"They're just rooting my farm up," Kelley told the Herald-Leader. “They just go through your fields and tear it all to pieces….” He said he used to enjoy watching deer and wild turkey roam his fields, but those animals left when the hogs moved in.
The pigs, originally brought in and released to excite and attract hunters, now have a documented presence in 37 counties in the state, Kentucky officials report. That is up from only 23 counties in 2009, writes Karla Ward of the Herald-Leader in a January 3 article entitled, Herds of feral pigs going hog wild in Kentucky--a comprehensive and chilling account of the impact of the alarming spread of herds of wild swine across the state.
Kentucky already prohibited releasing of pigs into the wild but, in introducing tougher penalties in 2012.
Republican state Rep. Steven Rudy said the fines weren’t enough of a deterrent. Under a new Kentucky law, anyone caught releasing wild hogs can face up to a year in jail and a fine and the potential loss of hunting licenses for 10 years.
"As soon as the corn crop starts coming up, they'll just go right down the row rooting it up, destroying hundreds of acres in a night," Rudy said. "This bill will not address our problem, but hopefully it will prevent the problem from getting worse throughout the state," he added, according to CapitalPress.com.
The war with feral pigs is also going on in states far from Kentucky. Oregon wildlife officials estimate as many as 5,000 wild pigs are roaming the state, the majority of them migrating from northern California.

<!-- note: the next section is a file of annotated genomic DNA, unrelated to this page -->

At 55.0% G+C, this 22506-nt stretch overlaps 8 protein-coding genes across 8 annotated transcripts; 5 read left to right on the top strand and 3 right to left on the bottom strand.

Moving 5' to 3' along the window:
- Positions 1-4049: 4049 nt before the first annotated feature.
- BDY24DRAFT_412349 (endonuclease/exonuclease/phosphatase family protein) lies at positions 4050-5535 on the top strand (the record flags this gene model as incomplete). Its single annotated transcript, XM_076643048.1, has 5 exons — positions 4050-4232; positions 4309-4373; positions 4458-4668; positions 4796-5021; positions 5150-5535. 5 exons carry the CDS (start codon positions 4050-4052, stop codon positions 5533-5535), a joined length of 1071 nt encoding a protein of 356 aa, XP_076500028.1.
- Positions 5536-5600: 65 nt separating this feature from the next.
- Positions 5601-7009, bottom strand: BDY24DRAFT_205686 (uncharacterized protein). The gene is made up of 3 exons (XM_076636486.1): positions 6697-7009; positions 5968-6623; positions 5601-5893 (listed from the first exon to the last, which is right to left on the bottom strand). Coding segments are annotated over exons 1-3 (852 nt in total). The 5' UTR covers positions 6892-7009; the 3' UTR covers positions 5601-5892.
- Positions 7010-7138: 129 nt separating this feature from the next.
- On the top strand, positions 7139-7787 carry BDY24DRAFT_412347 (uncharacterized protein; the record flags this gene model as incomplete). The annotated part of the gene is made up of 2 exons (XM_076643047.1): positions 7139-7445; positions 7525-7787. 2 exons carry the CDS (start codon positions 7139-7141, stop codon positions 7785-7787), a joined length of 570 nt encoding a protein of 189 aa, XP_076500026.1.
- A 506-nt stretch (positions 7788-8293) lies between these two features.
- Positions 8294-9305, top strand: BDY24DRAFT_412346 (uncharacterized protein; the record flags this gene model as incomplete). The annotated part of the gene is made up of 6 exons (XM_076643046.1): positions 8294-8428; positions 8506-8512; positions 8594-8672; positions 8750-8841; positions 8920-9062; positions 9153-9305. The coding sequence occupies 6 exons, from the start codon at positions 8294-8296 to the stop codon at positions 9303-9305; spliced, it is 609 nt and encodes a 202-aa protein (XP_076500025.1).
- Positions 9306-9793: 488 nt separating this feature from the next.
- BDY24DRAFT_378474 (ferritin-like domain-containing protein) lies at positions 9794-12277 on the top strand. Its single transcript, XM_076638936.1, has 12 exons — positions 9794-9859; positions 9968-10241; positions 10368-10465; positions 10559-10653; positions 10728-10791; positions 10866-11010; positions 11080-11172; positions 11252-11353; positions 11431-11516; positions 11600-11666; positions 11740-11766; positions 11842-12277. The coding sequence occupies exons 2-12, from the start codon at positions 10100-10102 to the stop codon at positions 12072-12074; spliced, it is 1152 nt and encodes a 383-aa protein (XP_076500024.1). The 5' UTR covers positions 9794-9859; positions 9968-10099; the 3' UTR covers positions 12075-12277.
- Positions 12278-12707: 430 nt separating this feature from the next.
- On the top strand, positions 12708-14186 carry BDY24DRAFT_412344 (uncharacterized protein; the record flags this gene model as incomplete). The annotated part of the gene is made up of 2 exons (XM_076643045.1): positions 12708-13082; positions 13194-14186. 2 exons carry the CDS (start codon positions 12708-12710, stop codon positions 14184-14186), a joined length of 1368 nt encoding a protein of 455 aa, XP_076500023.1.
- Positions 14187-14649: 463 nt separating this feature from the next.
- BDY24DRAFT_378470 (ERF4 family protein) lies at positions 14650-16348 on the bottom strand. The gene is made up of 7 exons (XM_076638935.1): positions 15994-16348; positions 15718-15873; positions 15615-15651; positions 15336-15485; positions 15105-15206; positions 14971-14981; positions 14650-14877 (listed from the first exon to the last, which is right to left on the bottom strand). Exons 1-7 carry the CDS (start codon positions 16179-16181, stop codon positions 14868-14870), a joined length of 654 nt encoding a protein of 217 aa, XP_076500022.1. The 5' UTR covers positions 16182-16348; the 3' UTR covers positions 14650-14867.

And, in Southern California, the U.S. Forest Service has taken public comment on a plan to kill hundreds of feral pigs living and multiplying outside of San Diego, CapitolPress.com reports.
WILD HOGS AMONG THE MOST INVASIVE SPECIES IN THE U.S.
Wild hogs are among the most destructive invasive species in the United States today, states Smithsonian.com. Two million to six million of the animals are wreaking havoc in at least 39 states and four Canadian provinces. Half are in Texas, where it is estimated they do at least $400 million in damages annually, according to the report.
Steven Dobey, wildlife program coordinator for the Kentucky Department of Fish and Wildlife Resources, told the Herald Leader there is no accurate estimate of how many wild hogs are in Kentucky now. But, in 2005—prior to the devastating numbers that have required an increasing number of laws--the U.S. Department of Agriculture estimated the total U.S. population of wild swine to already be at more than 4 million. The heaviest concentration of wild pigs in Kentucky is in parts of western counties.
In its January 2011 article, The Plague of Pigs, SmithsonianMag.com recounts specific examples of how wildlife habitats and the natural ecology are destroyed by the invasion of feral pigs:
"About 50 miles east of Waco, Texas, a 70-acre field that had served as farmland and home to many native creatures is now cratered with holes up to five feet wide and three feet deep by wild pigs.